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The comedian as critic : Greek old comedy and poetics /
Matthew Wright.
London : Bristol Classical Press, 2012.
xi, 238 p. ; 25 cm.
1780930291 (hbk.), 9781780930299 (hbk.)
More Details
London : Bristol Classical Press, 2012.
1780930291 (hbk.)
9781780930299 (hbk.)
catalogue key
Includes bibliographical references (p. 211-223) and indexes.
A Look Inside
Full Text Reviews
Appeared in Choice on 2013-01-01:
Aristophanes's hilarious travesties of Euripides are well known, but was Aristophanes engaging in literary criticism? Wright (Univ. of Exeter, UK) argues that he was, and that he and his fellow comic poets in the fifth century BCE were directing their humor in part to a sophisticated segment of the audience, people who were familiar not just with oral performances but also with written texts; as he puts it, the poets were "leaning heavily towards the idea of a reading culture." Of course, they were canny chaps: "We can never trust a single word that is said by anyone in a comedy," Wright writes, but adds that this is their way of "identifying authorship and authority as distinct topics of interest to the critic." The comic poets question the social usefulness of literature, ridicule poetic competitions and prizes, revel in irony (they claim novelty even as they purvey the oldest jokes), and use metaphors as a tool for evaluating literature, which also makes them, in Wright's words, "hard to pin down." The book is entertainingly written and makes a good case for taking the comedians as serious men of letters--but with a large grain of (Attic) salt. Summing Up: Highly recommended. Upper-division undergraduates and above. D. Konstan New York University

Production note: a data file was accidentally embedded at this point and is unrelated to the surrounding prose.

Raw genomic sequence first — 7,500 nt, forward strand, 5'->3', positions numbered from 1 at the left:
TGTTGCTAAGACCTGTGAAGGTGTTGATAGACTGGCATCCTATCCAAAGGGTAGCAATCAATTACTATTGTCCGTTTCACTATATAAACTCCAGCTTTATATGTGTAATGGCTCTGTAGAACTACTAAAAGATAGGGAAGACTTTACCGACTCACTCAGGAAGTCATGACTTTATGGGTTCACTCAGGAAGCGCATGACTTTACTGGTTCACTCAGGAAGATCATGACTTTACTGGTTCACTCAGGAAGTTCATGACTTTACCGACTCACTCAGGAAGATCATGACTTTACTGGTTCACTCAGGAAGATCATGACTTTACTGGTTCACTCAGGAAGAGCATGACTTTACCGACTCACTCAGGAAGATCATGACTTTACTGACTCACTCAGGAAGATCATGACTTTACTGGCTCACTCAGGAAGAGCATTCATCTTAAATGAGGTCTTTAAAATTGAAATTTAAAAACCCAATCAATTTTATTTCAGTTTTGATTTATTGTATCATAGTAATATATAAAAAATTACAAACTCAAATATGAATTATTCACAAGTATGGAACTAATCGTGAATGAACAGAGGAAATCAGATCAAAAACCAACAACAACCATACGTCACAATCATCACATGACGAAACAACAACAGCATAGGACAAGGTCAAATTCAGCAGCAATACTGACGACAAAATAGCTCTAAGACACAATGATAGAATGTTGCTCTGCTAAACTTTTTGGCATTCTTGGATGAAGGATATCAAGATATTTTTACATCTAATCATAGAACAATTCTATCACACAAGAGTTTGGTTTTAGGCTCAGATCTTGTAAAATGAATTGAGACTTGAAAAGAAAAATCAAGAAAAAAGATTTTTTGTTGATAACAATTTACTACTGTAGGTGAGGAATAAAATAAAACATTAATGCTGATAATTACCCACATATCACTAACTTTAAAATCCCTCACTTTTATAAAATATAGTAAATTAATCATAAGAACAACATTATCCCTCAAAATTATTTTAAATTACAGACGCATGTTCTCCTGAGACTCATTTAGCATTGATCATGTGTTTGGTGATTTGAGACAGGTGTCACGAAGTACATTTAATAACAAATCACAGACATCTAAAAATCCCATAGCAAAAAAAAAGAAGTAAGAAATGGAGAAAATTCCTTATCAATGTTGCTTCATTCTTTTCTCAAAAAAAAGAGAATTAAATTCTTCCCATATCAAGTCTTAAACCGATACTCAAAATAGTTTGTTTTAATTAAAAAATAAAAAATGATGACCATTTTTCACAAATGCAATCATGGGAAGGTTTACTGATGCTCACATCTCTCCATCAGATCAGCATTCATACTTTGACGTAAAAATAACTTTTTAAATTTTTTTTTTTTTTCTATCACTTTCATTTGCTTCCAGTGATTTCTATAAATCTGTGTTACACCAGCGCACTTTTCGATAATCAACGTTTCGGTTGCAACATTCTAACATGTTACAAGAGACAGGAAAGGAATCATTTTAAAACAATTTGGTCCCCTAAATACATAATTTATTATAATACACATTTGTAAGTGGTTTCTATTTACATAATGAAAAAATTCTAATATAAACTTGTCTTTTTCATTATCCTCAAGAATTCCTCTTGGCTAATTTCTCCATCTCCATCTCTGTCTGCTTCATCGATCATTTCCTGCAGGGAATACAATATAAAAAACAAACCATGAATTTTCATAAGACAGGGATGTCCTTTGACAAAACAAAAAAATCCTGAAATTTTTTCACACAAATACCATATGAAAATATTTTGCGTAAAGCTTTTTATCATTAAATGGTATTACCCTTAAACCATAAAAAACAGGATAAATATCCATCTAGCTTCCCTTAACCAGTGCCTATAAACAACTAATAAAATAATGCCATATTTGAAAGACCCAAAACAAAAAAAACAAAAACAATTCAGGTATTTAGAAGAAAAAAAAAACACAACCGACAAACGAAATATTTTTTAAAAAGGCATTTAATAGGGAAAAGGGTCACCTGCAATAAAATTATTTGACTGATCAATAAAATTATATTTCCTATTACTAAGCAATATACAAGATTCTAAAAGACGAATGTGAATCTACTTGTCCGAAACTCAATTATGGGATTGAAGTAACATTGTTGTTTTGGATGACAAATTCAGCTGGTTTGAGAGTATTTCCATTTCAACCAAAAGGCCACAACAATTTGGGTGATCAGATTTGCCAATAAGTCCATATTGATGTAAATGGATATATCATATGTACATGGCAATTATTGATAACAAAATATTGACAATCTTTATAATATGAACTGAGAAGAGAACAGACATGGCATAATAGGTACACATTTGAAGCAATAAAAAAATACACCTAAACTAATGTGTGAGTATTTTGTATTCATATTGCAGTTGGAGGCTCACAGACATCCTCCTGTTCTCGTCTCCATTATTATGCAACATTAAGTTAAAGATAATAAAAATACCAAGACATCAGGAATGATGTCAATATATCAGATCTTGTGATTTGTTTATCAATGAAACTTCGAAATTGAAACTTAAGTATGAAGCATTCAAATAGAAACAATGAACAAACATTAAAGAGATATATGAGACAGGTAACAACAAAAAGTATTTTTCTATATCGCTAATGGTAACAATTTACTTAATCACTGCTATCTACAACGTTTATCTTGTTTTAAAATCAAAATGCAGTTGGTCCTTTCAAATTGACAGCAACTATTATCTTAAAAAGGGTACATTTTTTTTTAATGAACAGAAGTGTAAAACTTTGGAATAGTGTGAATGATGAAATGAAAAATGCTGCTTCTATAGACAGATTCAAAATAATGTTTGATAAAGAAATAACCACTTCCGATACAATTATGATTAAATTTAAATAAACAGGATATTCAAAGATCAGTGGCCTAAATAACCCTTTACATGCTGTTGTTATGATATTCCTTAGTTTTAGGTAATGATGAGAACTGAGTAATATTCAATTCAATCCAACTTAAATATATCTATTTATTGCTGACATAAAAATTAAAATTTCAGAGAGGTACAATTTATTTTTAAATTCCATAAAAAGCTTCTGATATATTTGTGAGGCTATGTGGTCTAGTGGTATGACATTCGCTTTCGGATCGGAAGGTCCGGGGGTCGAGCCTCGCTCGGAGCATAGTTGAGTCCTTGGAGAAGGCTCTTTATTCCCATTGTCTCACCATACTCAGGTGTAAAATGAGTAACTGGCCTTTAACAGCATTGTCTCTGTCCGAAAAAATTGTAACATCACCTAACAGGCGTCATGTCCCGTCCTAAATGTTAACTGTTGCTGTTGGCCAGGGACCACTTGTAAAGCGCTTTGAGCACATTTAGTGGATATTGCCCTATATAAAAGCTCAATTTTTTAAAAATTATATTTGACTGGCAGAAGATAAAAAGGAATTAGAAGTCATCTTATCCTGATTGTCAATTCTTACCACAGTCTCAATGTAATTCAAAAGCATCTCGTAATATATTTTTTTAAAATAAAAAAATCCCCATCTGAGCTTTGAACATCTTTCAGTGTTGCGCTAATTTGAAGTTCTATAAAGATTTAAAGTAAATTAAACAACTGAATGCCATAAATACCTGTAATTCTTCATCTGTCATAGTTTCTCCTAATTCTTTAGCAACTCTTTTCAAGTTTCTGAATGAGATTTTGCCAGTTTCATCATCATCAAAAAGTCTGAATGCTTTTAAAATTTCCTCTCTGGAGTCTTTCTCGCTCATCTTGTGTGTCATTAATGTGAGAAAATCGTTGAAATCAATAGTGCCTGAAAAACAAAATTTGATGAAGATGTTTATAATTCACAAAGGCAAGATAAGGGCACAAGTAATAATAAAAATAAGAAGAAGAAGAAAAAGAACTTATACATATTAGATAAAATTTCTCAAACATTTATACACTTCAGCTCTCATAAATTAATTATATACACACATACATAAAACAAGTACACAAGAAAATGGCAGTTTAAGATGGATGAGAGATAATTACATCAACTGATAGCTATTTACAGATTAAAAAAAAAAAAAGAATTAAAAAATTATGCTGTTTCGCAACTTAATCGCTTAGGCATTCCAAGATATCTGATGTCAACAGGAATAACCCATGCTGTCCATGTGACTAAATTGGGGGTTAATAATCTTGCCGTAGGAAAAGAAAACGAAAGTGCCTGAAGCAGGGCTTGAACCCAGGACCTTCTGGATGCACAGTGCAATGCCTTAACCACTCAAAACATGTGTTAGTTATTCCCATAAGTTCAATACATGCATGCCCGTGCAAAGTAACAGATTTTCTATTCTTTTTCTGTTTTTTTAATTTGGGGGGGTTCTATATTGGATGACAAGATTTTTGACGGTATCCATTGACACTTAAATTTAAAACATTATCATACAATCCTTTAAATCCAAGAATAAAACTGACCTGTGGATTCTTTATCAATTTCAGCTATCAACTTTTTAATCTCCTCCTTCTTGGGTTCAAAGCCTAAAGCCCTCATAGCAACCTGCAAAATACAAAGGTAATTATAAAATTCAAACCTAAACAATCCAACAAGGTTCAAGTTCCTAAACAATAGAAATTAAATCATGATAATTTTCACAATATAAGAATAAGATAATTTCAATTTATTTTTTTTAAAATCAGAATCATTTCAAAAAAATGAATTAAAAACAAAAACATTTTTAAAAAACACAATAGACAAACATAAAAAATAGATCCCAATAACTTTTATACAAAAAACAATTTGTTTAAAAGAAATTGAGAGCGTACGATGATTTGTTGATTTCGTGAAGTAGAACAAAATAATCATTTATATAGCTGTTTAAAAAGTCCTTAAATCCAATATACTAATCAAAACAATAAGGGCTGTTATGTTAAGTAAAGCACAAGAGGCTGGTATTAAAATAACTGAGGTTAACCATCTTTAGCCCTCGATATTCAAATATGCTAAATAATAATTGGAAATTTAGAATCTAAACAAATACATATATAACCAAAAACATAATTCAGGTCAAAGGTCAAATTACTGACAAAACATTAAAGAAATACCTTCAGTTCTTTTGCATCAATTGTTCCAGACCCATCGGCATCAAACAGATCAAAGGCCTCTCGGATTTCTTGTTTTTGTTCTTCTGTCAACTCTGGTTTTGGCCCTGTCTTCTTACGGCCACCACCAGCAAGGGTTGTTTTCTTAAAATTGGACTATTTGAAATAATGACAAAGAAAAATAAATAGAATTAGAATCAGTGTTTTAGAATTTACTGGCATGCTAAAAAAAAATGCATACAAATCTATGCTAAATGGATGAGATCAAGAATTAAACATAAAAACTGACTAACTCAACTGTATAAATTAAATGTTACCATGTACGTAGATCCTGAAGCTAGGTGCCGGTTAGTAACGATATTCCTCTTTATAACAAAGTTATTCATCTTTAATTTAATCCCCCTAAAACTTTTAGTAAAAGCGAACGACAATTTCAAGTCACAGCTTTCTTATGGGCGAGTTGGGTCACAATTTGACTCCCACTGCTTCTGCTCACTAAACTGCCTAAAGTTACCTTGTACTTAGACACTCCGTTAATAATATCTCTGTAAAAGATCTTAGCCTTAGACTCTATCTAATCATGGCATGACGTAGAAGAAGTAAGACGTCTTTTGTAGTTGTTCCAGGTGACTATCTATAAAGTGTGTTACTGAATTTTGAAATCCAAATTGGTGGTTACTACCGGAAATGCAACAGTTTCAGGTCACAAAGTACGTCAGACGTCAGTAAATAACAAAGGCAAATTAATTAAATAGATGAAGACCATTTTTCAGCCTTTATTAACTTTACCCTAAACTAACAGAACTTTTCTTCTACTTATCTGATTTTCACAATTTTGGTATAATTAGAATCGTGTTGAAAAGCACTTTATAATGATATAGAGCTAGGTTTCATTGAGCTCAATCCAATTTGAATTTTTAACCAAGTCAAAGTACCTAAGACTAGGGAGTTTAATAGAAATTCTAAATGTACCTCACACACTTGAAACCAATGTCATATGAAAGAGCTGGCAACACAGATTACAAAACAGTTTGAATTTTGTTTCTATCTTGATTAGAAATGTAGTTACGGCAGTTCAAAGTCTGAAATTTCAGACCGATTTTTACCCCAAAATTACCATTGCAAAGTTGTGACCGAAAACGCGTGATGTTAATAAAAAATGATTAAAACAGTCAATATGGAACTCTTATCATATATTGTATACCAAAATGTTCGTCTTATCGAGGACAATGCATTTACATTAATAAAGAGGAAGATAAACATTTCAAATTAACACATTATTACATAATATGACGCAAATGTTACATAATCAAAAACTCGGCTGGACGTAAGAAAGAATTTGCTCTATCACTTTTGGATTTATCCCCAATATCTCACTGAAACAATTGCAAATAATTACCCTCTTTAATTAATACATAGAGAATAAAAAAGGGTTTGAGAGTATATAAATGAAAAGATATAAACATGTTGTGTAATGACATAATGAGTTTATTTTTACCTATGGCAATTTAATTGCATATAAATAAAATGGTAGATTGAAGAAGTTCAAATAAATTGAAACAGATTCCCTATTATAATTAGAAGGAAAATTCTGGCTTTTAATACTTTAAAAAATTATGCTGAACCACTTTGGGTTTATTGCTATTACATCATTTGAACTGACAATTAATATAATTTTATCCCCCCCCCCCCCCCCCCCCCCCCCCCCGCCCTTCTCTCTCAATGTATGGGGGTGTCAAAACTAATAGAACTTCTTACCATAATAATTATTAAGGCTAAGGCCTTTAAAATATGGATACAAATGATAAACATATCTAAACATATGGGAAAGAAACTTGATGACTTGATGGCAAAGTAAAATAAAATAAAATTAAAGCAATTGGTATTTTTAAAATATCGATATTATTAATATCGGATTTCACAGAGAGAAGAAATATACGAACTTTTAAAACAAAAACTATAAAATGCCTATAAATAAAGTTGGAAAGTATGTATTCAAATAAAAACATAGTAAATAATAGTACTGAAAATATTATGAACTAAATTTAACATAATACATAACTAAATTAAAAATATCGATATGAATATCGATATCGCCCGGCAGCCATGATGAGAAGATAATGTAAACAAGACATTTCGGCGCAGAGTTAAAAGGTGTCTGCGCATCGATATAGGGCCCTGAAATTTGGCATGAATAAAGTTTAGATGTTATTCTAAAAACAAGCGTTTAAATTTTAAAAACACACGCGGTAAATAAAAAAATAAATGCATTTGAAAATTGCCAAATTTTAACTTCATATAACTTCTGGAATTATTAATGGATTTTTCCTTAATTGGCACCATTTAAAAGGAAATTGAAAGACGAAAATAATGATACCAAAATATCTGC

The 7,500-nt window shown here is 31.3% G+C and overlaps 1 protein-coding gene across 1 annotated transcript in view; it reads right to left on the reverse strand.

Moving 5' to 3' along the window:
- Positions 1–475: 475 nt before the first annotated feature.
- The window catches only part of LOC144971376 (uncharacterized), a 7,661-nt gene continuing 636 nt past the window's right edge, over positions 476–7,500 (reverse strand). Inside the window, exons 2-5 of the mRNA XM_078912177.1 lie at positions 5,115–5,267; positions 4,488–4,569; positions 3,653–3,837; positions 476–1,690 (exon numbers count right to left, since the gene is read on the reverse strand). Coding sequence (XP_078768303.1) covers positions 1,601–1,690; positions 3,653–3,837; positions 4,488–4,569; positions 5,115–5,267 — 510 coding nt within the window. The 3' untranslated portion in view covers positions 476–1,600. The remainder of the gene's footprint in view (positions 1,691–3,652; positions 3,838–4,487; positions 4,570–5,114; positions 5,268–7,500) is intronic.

This item was reviewed in:
Choice, January 2013
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Main Description
Some of the best evidence for the early development of literary criticism before Plato and Aristotle comes from Athenian Old Comedy. Playwrights such as Eupolis, Cratinus, Aristophanes and others wrote numerous comedies on literary themes, commented on their own poetry and that of their rivals, and played around with ideas and theories from the contemporary intellectual scene. How can we make use of the evidence of comedy? Why were the comic poets so preoccupied with questions of poetics? What criteria emerge from comedy for the evaluation of literature? What do the ancient comedians' jokes say about their own literary tastes and those of their audience? How do different types of readers in antiquity evaluate texts, and what are the similarities and differences between 'popular' and 'professional' literary criticism? Does Greek comedy have anything serious to say about the authors and texts it criticizes? How can the comedians be related to the later literary-critical tradition represented by Plato, Aristotle and subsequent writers? This book attempts to answer these questions by examining comedy in its social and intellectual context, and by using approaches from modern literary theory to cast light on the ancient material.

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